diyAudio (
-   Analogue Source (
-   -   Yet Another JFET Phono Preamp (

wrenchone 31st January 2009 09:46 PM

Yet Another JFET Phono Preamp
2 Attachment(s)
Attached is a schematic for a passive equalization RIAA preamp using a buffered cascoded common source input (like a Pacific with a couple of bows and ribbons), and a complementary feedback pair for the second stage after the EQ network.

I've been working over the past three years on various schemes for the second stage(after the EQ network) to replace the common source stage used by the Pacific, which has relatively high distortion when forced to pump out a volt or two. Some of the things I've tried are a heavily biased small signal MOSFET (see the "All American" thread), and using optimally loaded JFET SRPP stages. The complementary feedback pair I'm trying here simulates very well, and since the two halves of the pair are not direct coupled, the JFETs are relatively easy to select. BTW, lest you complain about the interstage coupling cap, it's there so that both stages can be optimally biased for gain and voltage swing.

The amp is in the advanced prototyping stage right now. I'm very curious as to how It'll sound. This will also be a test for the new fancy-pants shunt regulator shown in the schematic. It simulates as having ~3 milliohms static output impedance, and recovery time is extremely fast (1-2 usec) for a 100 mA load step with 500 nsec edges.

Salas 1st February 2009 02:38 PM

2 Attachment(s)
Thorough engineering as always from you Wrenchone. Curious to know about your soon to be made subjective tests too. The shunt part is nice, I know it will do well, because a very recent one that I posted for the Pass B1 looks topologically similar enough, and a DIY audio member had excellent practical results with a quick mock up, used for the almost no PSRR Pass BOZ preamp. And yours is faster.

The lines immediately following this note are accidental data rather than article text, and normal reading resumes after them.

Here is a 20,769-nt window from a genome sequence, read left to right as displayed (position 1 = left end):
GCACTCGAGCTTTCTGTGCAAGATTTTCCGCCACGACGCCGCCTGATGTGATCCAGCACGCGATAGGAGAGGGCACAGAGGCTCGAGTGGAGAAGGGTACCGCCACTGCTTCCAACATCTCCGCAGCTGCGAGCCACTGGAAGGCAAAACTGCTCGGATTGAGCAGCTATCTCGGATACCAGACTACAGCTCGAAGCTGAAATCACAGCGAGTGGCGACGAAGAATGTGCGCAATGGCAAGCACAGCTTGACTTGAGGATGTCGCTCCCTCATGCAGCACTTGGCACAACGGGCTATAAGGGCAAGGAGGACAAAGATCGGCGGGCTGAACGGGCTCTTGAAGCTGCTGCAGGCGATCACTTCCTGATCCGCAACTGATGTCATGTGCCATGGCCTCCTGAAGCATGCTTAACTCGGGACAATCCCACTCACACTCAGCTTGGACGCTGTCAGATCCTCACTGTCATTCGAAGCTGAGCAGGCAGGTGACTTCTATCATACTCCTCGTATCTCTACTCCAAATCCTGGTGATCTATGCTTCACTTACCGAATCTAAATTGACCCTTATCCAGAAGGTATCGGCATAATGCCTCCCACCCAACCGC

SY 1st February 2009 03:20 PM

Dumb question, especially because it's hard to read the parts values. Assuming that R105 is 3k3 and R109 is 22k6 (that's what it looks like at this resolution), what does the buffer following the input amp bring to the table?

wrenchone 1st February 2009 09:27 PM

More gain, more RIAA accuracy. Without the buffer, the impedance driving the EQ network is the drain load resistor in parallel with the drain impedance, and you need to adjust the first resistor in the EQ train to account for this. The cascoding raises the drain impedance, but it ain't infinite. With the buffer there is no guesswork, and more consistency unit to unit. In a pinch, you could get rid of the buffer - it's more useful if the input stage is not cascoded.

SY 1st February 2009 09:42 PM

So if RIAA conformance is the issue, then the 22k6 can be tweaked?

What's the gain difference? Gain is about gmRload, and Rload is just changed from 3k3 to 2k88. That calculates to 1.2dB, and you have to add four active devices in the signal path. Do you lose as much on noise as you gain on gain? I don't know the noise specs of the follower devices.

wrenchone 1st February 2009 09:55 PM

In a word, yes. You'll lose a little gain due to loading, but not all that much. My simulations don't show much of an effect on distortion magnitude or distribution by including the buffer. I haven't tried listening tests with and without. Without the buffer, I'd just use a reverse RIAA network and tweak for flat response.

The PN4393s are nominally chopper FETs, but they make pretty good low noise amps for a person on a budget they aren't anywhere near as quiet as the 2SK170, but they are adequate for MM applications, say in the second stage of a MM preamp.

wrenchone 1st February 2009 10:40 PM

2 Attachment(s)
Attached is a simulation file for the new shunt. I used a 27V reference zener as it was the highest value 1W zener I could find in a hurry. Results would be similar with a 30V unit, just higher voltage.

wrenchone 1st February 2009 10:44 PM

2 Attachment(s)
Here is the transient response of the circuit. It takes good low impedance output capacitors to get optimum response. The value shown for output filter (660uF, 11 mohm), would be the value you get from two parallel Panasonic FM series caps, 330uF, 50V. The extra PNP gain stage is what really peps up this regulator.

wrenchone 1st February 2009 10:50 PM

2 Attachment(s)
Here is a somewhat larger schematic of one side of the preamp.

Salas 1st February 2009 10:55 PM

Excellent circuitry!

All times are GMT. The time now is 04:21 AM.

Search Engine Optimisation provided by DragonByte SEO (Pro) - vBulletin Mods & Addons Copyright © 2018 DragonByte Technologies Ltd.
Resources saved on this page: MySQL 18.75%
vBulletin Optimisation provided by vB Optimise (Pro) - vBulletin Mods & Addons Copyright © 2018 DragonByte Technologies Ltd.
Copyright ©1999-2018 diyAudio